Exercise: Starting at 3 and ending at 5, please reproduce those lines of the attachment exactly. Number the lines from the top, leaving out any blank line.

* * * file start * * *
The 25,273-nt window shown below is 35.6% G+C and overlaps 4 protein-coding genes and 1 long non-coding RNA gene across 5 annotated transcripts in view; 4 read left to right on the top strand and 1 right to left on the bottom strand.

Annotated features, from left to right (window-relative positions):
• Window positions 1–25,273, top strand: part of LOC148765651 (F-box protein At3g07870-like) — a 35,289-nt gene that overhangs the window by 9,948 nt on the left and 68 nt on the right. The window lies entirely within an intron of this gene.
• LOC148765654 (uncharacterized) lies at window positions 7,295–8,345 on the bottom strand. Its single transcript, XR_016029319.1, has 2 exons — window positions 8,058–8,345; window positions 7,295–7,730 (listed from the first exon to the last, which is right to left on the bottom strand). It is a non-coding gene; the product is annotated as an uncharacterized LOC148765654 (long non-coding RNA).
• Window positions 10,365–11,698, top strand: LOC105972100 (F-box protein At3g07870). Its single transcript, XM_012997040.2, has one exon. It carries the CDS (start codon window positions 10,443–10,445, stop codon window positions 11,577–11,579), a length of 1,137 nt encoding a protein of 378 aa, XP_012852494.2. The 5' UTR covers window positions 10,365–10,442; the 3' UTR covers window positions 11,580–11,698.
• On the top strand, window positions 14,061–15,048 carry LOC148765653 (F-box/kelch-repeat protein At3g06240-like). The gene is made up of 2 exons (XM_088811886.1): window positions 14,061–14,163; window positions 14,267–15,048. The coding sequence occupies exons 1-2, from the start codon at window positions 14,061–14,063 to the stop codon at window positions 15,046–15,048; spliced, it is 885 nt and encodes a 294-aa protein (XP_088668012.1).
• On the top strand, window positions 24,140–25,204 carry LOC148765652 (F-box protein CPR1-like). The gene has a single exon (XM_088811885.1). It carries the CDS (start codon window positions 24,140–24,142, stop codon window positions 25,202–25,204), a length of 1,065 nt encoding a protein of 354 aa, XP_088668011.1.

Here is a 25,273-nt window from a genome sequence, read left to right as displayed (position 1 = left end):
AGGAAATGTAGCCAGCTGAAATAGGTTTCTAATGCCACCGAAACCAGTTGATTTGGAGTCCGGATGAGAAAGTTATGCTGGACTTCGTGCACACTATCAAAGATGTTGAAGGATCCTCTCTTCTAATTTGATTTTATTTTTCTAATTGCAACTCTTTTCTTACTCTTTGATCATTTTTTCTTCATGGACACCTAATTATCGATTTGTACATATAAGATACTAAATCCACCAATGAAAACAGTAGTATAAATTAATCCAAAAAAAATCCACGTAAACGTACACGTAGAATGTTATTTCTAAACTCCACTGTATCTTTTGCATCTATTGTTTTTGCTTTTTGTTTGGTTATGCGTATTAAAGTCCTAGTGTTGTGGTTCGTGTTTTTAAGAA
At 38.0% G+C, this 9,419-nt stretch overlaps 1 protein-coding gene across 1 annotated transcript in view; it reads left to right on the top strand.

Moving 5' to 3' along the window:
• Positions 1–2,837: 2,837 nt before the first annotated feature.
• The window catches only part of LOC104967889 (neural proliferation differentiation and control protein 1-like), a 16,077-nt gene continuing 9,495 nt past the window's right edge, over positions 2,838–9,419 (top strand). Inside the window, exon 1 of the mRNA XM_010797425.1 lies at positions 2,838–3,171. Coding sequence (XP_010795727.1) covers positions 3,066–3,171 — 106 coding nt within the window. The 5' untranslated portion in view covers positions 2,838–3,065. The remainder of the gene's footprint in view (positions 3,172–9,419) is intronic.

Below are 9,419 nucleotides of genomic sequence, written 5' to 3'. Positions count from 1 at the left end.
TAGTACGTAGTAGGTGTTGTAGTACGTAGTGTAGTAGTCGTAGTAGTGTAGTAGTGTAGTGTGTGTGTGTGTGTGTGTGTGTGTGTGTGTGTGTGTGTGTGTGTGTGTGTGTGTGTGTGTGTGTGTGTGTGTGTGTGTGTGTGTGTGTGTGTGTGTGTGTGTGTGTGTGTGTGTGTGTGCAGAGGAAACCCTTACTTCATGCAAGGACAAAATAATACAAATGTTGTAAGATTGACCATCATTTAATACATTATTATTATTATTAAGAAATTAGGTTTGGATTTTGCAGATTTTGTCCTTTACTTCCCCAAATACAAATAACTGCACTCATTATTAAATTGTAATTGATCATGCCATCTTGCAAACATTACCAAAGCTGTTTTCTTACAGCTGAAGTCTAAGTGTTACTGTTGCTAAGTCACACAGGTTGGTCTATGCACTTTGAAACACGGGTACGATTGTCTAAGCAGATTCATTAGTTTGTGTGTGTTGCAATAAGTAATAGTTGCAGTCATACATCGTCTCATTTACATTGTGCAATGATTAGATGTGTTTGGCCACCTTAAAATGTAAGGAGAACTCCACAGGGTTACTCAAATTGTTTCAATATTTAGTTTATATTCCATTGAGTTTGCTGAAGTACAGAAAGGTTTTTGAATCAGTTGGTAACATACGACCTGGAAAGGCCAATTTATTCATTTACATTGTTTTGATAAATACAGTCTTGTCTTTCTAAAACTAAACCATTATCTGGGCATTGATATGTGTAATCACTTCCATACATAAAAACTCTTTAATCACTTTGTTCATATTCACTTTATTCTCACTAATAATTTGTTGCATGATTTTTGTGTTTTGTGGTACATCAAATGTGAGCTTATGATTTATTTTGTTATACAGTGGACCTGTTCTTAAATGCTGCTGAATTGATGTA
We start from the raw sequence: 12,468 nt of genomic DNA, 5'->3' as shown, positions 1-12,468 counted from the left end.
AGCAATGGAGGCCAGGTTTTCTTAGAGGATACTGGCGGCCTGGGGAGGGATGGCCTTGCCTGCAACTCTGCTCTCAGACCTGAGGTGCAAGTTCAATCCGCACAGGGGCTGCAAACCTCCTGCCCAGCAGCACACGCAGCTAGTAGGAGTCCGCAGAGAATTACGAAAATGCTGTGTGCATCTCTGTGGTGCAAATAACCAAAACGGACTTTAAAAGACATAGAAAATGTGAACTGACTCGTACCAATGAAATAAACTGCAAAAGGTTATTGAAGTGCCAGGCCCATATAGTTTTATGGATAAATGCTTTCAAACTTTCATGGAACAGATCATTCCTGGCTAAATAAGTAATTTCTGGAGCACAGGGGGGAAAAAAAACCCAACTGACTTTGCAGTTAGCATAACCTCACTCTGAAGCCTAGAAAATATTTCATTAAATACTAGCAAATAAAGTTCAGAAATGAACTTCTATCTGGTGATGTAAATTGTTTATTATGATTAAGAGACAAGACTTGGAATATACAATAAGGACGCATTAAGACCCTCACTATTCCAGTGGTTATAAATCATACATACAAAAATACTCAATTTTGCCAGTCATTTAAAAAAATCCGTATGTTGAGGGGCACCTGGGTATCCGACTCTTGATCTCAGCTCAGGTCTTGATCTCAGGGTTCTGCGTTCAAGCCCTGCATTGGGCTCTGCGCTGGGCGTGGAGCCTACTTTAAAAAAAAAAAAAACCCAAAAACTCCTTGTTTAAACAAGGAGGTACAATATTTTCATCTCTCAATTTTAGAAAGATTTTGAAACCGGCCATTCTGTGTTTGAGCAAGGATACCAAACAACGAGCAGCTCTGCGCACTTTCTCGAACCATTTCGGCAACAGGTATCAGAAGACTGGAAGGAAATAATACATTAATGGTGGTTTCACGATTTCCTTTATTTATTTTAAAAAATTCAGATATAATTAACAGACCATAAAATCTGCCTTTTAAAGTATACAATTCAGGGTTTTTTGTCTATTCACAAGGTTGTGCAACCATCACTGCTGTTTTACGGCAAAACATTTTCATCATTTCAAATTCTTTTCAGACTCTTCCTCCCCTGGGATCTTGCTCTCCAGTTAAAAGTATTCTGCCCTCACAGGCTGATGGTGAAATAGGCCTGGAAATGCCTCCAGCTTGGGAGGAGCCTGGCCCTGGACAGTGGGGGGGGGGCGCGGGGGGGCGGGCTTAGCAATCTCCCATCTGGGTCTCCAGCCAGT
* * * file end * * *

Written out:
• Window positions 1–25,273, top strand: part of LOC148765651 (F-box protein At3g07870-like) — a 35,289-nt gene that overhangs the window by 9,948 nt on the left and 68 nt on the right. The window lies entirely within an intron of this gene.
• LOC148765654 (uncharacterized) lies at window positions 7,295–8,345 on the bottom strand. Its single transcript, XR_016029319.1, has 2 exons — window positions 8,058–8,345; window positions 7,295–7,730 (listed from the first exon to the last, which is right to left on the bottom strand). It is a non-coding gene; the product is annotated as an uncharacterized LOC148765654 (long non-coding RNA).
• Window positions 10,365–11,698, top strand: LOC105972100 (F-box protein At3g07870). Its single transcript, XM_012997040.2, has one exon. It carries the CDS (start codon window positions 10,443–10,445, stop codon window positions 11,577–11,579), a length of 1,137 nt encoding a protein of 378 aa, XP_012852494.2. The 5' UTR covers window positions 10,365–10,442; the 3' UTR covers window positions 11,580–11,698.